Writing Subtraction Number Sentences

Understanding Addition and Subtraction



Click on the link below to watch the animation.

Web Link Button  Subtraction: Writing Subtraction Number Sentences


Click on the link below to print and use the Part-Part-Whole Mat to complete the activities with your Learning Coach.

Web Link Button Part-Part-Whole Mat

Read pages 12–13 in enVisionMATH 2 with your Learning Coach.

Discuss  Write 
Discuss and complete the Guided Practice problems on page 12, #1–4 with your Learning Coach.

Complete the Independent Practice problems on pages 13–14, #5–10.

Click on the link below to view a PDF sample of the iText pages you need for this lesson.

IText button  enVisionMATH 2

Lesson Guide

Click on the link below to print and use the Part-Part-Whole Math to complete the activities with your student.

mouse4  Part-Part-Whole Mat

Academic Vocabulary
Write 5 – 3 = 2 on a piece of paper. This is a subtraction sentence.  What does this symbol mean? Circle the minus sign. The minus (–)  sign tells you that one of the parts, 3, is being taken away from the whole, 5. When you subtract, you find the missing part, or the difference.

Pose the Problem
Give your student a paper bag with 8 cubes and a Part-Part-Whole Mat. Have him take 2 cubes out of his bag. How can you use the mat to show how many cubes are still in the bag? What number would you write at the top of the mat? Allow time for your student to work with his cubes and mat and share his answer.

Open the student text to page 11. Lead your student to recognize that he is working with one part and the whole, and that he needs to find the missing part. How many cubes did I place in the bag? [ 8] I took out 2 cubes. What do you need to find? [ Sample responses: the missing part; the number of cubes still in the bag; the other part] 8 is the whole. Have your student write "8" in the whole box at the top of the mat. Explain that he can place the cubes for the part he knows [ 2] on one side of the mat.  2 is one of the parts. The missing part is the number of cubes still in the bag. Guide your student to fill in each part of Item 1. Have your student place the 8 connecting cubes back in the bag. Then guide him to repeat this activity and use the Part-Part-Whole Mat to find the number of cubes remaining in the bag and complete the subtraction sentences for Items 2 and 3.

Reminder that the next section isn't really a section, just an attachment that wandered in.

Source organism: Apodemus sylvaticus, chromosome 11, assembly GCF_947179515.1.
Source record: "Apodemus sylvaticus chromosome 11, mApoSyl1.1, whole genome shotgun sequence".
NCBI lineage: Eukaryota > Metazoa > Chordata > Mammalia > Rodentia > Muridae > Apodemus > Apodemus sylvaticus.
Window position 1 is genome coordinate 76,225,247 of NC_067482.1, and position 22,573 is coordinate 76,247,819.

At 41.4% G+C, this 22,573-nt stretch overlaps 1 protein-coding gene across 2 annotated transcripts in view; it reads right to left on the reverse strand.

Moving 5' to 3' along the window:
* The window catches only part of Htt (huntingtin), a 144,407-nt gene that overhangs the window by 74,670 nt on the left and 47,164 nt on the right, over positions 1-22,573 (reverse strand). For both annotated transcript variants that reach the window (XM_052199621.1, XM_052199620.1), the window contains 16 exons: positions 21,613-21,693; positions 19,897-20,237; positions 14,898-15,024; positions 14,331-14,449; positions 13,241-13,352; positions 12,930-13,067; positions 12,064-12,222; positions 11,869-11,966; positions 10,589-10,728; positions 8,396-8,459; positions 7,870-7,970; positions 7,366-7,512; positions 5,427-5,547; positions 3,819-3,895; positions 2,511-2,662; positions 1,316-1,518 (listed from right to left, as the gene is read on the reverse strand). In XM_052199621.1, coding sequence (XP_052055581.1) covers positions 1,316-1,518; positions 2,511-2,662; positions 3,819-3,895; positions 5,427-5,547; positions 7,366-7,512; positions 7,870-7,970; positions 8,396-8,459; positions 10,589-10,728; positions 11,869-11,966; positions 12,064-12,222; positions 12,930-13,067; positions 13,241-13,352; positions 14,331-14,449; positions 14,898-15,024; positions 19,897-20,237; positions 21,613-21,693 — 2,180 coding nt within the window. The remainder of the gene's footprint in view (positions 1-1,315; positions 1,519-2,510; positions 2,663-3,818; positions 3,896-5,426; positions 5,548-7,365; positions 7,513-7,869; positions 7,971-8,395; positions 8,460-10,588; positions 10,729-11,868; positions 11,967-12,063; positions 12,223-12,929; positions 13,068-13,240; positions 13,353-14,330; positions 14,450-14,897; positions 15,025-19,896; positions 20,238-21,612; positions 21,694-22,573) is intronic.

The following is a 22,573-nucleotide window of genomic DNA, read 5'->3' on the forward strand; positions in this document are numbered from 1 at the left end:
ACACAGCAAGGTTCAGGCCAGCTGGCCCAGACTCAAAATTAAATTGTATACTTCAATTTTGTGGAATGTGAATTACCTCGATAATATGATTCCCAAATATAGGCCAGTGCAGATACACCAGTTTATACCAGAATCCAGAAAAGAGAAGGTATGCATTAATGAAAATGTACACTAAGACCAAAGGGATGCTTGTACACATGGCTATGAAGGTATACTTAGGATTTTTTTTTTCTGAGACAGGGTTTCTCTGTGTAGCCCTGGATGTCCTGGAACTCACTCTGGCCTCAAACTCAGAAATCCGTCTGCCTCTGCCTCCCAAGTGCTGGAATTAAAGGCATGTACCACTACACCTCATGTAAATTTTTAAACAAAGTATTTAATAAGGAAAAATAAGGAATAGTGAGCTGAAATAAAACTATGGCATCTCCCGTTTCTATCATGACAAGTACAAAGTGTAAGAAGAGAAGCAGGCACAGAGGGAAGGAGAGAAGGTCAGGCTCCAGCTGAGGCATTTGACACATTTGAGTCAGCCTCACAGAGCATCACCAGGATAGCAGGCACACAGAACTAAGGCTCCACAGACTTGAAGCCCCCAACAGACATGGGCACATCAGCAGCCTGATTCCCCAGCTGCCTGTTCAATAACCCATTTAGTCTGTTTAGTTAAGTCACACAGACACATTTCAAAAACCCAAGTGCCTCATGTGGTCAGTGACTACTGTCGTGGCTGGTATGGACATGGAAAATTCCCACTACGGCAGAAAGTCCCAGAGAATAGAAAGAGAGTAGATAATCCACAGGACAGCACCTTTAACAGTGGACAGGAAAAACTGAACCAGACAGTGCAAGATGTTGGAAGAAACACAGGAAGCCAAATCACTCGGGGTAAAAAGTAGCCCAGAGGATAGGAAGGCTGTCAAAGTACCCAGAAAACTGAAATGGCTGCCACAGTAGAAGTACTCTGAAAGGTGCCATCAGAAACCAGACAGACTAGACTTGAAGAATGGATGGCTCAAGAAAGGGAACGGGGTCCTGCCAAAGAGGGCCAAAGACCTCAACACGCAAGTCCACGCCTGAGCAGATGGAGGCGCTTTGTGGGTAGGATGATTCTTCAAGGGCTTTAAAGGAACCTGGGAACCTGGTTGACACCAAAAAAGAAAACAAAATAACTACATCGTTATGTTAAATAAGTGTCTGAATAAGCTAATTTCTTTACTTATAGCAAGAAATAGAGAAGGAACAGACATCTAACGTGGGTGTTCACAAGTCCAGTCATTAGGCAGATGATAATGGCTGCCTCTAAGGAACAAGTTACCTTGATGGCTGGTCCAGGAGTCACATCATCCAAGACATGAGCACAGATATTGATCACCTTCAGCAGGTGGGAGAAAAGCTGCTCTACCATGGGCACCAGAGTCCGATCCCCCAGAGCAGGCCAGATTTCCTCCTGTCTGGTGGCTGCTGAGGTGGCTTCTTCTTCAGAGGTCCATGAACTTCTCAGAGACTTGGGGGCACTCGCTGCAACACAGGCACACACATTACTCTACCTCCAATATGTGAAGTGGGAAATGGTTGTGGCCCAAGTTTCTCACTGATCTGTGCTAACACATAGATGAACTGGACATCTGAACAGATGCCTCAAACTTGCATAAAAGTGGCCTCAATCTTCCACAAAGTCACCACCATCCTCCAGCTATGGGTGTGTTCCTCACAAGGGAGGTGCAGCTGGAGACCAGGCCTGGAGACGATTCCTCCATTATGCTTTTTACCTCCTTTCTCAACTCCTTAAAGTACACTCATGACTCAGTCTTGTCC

Guided Practice
Read pages 12–13 with your student.
Alternatively, you may view the animation with your student and answer any questions he may have.
Have your student discuss and complete the Guided Practice problems on page 12, #1–4 with you.


  • Remind your student that the number that appears in the box at the top is always the whole in the subtraction sentence.
  • Your student may not understand that the whole minus the part equals the missing part. Have him use a Part-Part-Whole Mat, number cards, and cubes.
  • Exercise 2
    If your student has difficulty understanding that the whole is made up of the part he sees and the missing part, then have him use connecting cubes to model the operation.


Independent Practice

Have your student complete the Independent Practice problems on pages 13–14, #5–10.


  • Encourage your student to use counters to help him model and solve the subtraction sentences.
  • Exercise 8
    Use Part-Part-Whole Models  Use a part-part-whole model to represent the problem situation. How many marbles does Rita have in her box to begin with? [ 12] How many marbles does she take out of the box? [ 7] What can you do to find out how many marbles are left in the box? [ Subtract]
  • Exercise 9
    Test-Taking Tip: Understand the Question  Encourage your student to think about what he needs to find in order to answer the question. You need to find out how many children are still playing the game after 3 have gone home.